What is Equivalent Input Noise (EIN) in Audio Interfaces?

Equivalent Input Noise, or EIN, is a measurement convention used for specifying noise levels in pre-amps. It is expressed in units of dBu or dBV and is quoted as a negative number. Typical values of EIN are in the range of -120 dBu to -129 dBu. EIN is an important consideration for audio interfaces that…

What is dBFS in Audio? How it’s Calculated and Used

dBFS, or dB relative to full scale, is a metric used in digital audio systems. It’s derived from dB, which compares signal levels, and measures how far a signal’s amplitude is below its peak amplitude. dBFS has practical benefits in digital production environments, allowing calibration to a maximum reference point and helping to ensure sufficient…

Audio Interface Noise: What Causes it?

Every component in a digital audio production process generates noise, and audio interfaces are no exception. The key contributors to noise in audio interfaces are ADC/DAC processors, pre-amps, and circuitry. Each of these generates noise in unique ways that are important to understand when managing a digital audio workflow.

What Causes Noise in Electronic Circuits?

Every electronic circuit generates noise due to its inherent physical properties and the nature of flowing electric charges. In audio applications, devices like audio interfaces produce noise from the electronic components they’re made from. Such noise is unavoidable, but keeping noise to a minimum is important in an audio workflow.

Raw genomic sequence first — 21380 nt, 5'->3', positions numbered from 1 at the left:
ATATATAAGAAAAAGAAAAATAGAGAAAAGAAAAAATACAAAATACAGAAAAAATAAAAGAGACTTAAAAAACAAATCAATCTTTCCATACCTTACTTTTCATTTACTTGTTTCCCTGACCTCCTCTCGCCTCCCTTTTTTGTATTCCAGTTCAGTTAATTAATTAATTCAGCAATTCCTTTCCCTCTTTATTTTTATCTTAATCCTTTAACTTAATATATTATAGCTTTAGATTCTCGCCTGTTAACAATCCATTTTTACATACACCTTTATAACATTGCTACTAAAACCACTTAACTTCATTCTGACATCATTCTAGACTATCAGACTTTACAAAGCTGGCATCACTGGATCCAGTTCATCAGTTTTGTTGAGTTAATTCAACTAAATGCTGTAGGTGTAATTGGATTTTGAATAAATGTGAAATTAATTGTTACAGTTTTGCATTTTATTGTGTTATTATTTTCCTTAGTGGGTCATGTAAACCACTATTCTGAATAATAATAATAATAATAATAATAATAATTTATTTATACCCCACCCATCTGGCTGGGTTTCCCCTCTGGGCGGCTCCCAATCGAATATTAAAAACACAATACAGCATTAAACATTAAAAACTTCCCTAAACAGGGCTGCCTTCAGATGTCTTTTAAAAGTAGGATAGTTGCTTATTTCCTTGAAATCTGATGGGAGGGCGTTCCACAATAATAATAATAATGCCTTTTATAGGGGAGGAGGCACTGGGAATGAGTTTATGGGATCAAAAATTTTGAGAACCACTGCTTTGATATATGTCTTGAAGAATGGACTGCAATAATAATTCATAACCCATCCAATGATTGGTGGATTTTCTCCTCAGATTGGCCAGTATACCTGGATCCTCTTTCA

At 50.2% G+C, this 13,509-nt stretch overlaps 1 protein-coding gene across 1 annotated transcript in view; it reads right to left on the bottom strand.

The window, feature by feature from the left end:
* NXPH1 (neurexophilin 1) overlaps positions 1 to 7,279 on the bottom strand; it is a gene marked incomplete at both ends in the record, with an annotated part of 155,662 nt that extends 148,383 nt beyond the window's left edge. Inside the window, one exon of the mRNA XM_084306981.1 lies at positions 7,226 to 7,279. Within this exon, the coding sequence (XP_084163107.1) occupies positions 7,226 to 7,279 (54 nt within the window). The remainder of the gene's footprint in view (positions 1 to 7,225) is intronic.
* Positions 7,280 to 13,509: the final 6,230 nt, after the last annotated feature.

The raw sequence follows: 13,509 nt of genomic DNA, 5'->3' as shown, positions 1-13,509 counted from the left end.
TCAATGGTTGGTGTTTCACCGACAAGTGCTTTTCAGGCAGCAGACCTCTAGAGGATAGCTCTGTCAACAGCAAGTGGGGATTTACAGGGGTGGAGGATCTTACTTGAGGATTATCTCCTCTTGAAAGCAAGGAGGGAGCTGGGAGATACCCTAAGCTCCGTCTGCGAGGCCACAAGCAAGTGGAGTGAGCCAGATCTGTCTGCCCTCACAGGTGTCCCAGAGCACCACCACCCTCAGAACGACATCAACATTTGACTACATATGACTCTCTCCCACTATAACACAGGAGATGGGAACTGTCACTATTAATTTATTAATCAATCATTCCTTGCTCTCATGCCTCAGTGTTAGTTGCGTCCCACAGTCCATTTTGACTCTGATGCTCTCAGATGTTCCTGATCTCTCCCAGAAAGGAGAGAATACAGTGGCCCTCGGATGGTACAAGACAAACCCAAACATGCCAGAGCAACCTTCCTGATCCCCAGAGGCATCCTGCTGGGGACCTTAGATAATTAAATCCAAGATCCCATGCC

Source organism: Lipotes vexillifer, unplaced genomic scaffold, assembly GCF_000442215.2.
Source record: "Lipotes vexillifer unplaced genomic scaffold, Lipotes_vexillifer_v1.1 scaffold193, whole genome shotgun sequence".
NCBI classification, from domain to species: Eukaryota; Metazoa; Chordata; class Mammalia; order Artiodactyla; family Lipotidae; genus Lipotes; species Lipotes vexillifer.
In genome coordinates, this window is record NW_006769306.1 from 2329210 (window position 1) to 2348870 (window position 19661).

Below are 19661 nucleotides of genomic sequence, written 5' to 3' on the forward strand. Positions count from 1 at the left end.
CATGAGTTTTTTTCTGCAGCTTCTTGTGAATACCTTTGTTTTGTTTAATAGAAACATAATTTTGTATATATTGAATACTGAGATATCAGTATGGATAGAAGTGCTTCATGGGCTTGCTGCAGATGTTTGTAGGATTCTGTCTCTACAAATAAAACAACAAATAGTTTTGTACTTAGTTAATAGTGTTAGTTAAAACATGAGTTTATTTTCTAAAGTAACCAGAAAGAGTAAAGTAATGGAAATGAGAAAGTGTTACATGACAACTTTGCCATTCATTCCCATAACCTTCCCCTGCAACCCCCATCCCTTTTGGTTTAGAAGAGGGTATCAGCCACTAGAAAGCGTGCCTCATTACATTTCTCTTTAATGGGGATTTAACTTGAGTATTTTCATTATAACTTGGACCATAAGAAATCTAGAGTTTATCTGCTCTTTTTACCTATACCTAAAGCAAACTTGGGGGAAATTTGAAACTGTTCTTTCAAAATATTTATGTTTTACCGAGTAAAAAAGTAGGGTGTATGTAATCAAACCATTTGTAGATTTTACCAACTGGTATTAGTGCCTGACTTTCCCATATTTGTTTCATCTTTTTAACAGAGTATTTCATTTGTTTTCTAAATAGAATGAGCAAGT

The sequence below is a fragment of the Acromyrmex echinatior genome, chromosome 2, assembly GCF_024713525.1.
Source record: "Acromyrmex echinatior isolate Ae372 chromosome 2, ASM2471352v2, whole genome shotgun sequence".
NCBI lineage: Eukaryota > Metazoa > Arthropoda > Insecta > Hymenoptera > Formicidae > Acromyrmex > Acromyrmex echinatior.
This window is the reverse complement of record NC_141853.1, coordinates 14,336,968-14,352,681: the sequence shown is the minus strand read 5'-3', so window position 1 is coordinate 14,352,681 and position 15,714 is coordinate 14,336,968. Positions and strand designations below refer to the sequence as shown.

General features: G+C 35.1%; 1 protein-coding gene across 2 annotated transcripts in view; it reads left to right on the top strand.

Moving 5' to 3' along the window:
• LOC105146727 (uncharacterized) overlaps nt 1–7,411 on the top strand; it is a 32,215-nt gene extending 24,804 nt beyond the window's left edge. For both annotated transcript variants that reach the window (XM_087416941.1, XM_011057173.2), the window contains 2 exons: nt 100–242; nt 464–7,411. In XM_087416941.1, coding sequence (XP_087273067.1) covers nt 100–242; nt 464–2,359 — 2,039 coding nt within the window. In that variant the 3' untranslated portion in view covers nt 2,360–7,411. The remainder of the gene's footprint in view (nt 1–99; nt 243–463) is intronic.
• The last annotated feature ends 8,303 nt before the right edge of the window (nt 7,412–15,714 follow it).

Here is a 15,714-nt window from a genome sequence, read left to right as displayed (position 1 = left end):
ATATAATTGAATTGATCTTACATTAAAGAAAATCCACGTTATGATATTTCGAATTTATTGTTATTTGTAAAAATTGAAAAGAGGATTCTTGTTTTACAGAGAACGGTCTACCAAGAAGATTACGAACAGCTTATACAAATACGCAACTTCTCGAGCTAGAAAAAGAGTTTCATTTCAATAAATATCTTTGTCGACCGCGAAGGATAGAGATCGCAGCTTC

Analog to Digital Conversion: How ADC Works Through Sampling

Analog-to-digital conversion, or ADC, is a fundamental part of the digital audio workflow. Audio interfaces are dedicated devices that specialize in ADC. Although there are various approaches to ADC, they all rely on the process of ‘sampling’. In this article, we’ll look at the basics of sampling, how it works, and the key parameters associated…

What is ADC in an Audio Interface?

One of the main functions of an audio interface is to convert sound from physical instruments or microphones (analog) to a form that computers can process (digital). This is called analog-to-digital conversion, or ADC. It is a necessary part of the digital audio workflow.

Why Audio Latency Matters and How an Audio Interface can Help

In an audio production environment, latency refers to the time taken for an audio signal to travel through and be processed by an audio workflow. Latency matters because when it gets too large it becomes noticeable and hinders the audio production process. Fortunately, a good audio interface can help to reduce latency.